When Mary Magdalene and the other Mary came to the Lord’s tomb early on the morning of the first day of the week (Mt. 28:1), they found the stone rolled away and the tomb open. In Mark’s account of this event (Mk. 16:3), he points out that the women were discussing who they might get to roll the stone away when they arrived at the tomb and found the open grave. In Matthew’s record, he tells us that a severe earthquake occurred and an angle of the Lord rolled the stone away while the Roman soldiers fainted in fear (Mt. 28:2-4). When the women arrived at the tomb an angel spoke to them and said, “Do not be afraid, for I know that you are looking for Jesus who has been crucified. He is not here, for He has risen, just as He said. Come, see the place where He was lying” (vs. 5-6).
Christians recognize these words as a description of the central feature of our faith: the resurrection of our Lord and Savior Jesus Christ. Skeptics, of course, take a different view, often making fun of this statement of scripture by suggesting that the angel was actually trying to direct the women to the correct location of the Lord’s body. Even a cursory reading of these verses shows how ridiculous such an assertion is.
The risen and exalted Savior was the basis for the preaching done by the apostles on the first day of Pentecost after the Lord’s resurrection. The truth or falsity of their proclamation could easily have been proven at the very moment they spoke. In Acts 2:32 Peter said, “This Jesus God raised up again, to which we are all witnesses.” If this statement were not true, all anyone would need to do in order to shame the apostles into silence was to direct the crowds to the tomb and show them the body. It is not surprising that no one challenged Peter’s claim, because the rulers of the Jews knew the truth. In Mt. 28:11 the scripture tells us that the Roman guards told them exactly what had happened.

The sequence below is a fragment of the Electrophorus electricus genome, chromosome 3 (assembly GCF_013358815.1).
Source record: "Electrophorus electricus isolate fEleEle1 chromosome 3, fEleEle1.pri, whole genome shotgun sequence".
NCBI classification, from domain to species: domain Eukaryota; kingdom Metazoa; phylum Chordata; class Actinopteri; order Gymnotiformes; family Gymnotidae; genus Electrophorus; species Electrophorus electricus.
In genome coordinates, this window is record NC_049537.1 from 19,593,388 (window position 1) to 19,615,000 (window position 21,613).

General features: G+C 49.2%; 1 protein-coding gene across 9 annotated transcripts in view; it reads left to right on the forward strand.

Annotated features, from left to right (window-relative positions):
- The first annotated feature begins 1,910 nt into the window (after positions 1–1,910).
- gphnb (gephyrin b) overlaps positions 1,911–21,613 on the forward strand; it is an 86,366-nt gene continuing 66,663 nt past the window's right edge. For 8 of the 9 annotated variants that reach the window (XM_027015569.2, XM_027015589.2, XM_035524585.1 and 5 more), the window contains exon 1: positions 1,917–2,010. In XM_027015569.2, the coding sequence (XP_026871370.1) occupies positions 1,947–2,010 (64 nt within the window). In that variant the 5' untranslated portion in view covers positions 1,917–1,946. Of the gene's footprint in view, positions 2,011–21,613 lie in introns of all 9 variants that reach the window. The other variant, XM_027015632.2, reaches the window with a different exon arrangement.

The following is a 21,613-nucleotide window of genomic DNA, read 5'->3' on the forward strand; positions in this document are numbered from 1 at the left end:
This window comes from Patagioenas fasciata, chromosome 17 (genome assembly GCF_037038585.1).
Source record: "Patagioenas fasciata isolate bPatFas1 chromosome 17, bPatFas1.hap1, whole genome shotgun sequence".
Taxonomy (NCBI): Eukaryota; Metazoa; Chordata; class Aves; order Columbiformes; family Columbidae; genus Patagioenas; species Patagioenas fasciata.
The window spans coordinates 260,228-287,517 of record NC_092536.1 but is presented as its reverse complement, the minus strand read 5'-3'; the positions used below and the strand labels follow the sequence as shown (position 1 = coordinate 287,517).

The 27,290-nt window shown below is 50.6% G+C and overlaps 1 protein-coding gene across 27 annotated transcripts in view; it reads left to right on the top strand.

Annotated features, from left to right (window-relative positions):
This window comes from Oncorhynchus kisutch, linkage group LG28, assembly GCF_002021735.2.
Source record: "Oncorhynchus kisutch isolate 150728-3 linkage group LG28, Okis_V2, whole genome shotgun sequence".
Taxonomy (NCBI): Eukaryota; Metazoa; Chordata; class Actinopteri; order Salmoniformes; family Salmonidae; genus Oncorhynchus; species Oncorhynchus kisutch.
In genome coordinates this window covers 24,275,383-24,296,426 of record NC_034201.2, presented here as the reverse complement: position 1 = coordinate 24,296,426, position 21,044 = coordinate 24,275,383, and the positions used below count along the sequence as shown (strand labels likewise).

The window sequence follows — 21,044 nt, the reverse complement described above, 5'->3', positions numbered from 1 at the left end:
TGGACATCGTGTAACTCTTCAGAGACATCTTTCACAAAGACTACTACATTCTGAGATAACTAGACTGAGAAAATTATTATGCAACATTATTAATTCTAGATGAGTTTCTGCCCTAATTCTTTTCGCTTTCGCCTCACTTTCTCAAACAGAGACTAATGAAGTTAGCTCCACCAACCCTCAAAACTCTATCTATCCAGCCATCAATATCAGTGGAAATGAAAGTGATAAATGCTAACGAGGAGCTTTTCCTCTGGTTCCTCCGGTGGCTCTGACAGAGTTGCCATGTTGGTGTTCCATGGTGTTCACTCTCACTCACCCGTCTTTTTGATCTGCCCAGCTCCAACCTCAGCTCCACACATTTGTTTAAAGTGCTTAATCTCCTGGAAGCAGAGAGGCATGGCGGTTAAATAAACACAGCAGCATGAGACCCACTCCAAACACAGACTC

“He is not here” is the declaration that Jesus was no longer in the tomb. Death was unable to hold Him, as it had done all others before Him. “He is not here” is the clarion call to all of honest heart to believe all that Jesus taught during His earthly ministry. It is a call to believe all that His apostles taught as they established and led the Lord’s church thereafter. “He is not here” declared that the Lord was alive and would soon be exalted to the right hand of God to reign until the end of time. “He is not here” is the assurance that the Lord would be with His people always, even to the end of the age, just as He promised (Mt. 28:20).
There were others who had been resurrected before the Lord was. He Himself had performed such miracles on several occasions. No one, however, had ever been raised as He was. In Rom. 6:9 Paul said, “Christ, having been raised from the dead, is never to die again.” Because “He is not here” in the tomb, He ever lives to intercede on our behalf before the Father in heaven (Heb. 7:25). And we who belong to Him, those who have been washed in the blood of the Lamb, have hope with regard to our own resurrection, which will come at the end of time. Since our Lord lives, never to die again, we have the promise that we, also, will rise one day, never to die again.
As the world turns its yearly attention to the empty tomb of our Lord, let us pray that their hearts will be opened to the full truth about the resurrection, and to the fact that Jesus is now reigning as both Lord and Christ (Acts 2:36). May these truths motivate us to obey the gospel and to live faithfully until death (Rev. 2:10). For in heaven we don’t want anyone to ask about us, “Where is so and so?”, and have the answer be, “He is not here.”